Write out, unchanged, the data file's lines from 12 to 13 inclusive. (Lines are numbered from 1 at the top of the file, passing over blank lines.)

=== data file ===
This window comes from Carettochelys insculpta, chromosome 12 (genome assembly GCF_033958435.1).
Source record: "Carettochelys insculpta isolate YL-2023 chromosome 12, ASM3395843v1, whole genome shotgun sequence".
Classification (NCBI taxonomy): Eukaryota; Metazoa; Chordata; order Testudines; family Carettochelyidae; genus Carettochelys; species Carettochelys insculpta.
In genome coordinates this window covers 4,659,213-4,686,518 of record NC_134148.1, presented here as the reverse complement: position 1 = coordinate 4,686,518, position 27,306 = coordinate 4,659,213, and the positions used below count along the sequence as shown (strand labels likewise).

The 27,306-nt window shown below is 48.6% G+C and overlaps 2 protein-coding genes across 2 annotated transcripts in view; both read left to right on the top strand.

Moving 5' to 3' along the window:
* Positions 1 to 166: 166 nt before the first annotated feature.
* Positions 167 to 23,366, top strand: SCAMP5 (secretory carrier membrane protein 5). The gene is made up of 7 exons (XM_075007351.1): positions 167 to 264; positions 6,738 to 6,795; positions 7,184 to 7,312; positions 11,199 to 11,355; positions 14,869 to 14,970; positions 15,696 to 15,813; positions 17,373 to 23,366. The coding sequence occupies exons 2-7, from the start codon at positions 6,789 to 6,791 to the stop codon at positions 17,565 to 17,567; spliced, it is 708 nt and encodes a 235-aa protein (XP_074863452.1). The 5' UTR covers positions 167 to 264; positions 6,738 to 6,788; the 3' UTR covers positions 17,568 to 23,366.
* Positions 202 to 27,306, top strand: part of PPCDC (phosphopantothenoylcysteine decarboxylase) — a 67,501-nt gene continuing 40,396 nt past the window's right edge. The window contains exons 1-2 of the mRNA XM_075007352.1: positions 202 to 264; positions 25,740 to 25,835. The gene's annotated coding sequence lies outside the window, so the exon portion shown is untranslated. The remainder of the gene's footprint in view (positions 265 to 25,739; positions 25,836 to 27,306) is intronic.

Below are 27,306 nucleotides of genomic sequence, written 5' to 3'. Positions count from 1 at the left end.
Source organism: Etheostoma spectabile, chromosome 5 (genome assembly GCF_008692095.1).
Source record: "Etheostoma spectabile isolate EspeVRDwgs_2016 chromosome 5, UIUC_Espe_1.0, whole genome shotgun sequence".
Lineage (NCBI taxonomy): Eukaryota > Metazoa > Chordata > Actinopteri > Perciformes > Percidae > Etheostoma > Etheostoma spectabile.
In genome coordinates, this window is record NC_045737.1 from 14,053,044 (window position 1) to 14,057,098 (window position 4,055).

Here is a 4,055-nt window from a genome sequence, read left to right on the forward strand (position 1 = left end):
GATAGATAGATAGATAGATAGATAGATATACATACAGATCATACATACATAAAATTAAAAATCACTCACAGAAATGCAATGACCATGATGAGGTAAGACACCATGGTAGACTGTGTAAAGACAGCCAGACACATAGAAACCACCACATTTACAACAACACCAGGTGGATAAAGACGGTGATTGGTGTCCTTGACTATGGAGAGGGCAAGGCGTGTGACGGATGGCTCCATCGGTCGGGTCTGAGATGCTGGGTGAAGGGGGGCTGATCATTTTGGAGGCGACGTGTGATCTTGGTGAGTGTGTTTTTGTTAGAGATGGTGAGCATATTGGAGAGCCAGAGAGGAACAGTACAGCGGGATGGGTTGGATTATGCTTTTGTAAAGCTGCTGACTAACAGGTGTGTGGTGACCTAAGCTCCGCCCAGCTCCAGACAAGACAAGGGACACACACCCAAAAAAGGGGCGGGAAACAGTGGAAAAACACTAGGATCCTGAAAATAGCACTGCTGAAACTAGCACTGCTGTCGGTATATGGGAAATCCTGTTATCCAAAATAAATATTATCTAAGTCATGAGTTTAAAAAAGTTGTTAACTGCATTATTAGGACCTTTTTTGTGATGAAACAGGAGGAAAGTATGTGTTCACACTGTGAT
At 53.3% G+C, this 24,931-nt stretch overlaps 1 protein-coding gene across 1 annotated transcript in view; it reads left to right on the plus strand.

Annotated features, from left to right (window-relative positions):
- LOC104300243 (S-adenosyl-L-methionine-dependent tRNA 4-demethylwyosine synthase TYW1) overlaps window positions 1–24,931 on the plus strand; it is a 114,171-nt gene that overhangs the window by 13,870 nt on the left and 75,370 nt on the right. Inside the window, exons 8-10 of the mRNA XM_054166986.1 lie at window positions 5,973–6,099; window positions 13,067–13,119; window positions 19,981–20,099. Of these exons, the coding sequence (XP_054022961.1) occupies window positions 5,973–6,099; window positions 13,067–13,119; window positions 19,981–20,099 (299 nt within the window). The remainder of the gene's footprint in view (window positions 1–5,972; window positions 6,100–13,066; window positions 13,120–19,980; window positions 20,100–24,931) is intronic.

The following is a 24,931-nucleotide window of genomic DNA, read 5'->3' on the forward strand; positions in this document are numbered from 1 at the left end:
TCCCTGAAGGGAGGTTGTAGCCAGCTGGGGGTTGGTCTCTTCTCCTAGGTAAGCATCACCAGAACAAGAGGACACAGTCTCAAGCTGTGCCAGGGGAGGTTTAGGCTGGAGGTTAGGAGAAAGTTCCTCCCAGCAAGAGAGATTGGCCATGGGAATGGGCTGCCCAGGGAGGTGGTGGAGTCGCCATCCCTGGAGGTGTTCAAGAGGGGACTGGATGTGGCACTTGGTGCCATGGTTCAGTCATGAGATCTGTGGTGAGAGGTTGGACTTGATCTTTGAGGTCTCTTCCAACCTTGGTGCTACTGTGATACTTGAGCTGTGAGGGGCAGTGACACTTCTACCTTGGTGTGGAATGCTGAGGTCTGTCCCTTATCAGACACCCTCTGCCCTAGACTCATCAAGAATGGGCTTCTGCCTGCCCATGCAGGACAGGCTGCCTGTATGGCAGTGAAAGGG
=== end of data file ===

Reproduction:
Source record: "Etheostoma spectabile isolate EspeVRDwgs_2016 chromosome 5, UIUC_Espe_1.0, whole genome shotgun sequence".
Lineage (NCBI taxonomy): Eukaryota > Metazoa > Chordata > Actinopteri > Perciformes > Percidae > Etheostoma > Etheostoma spectabile.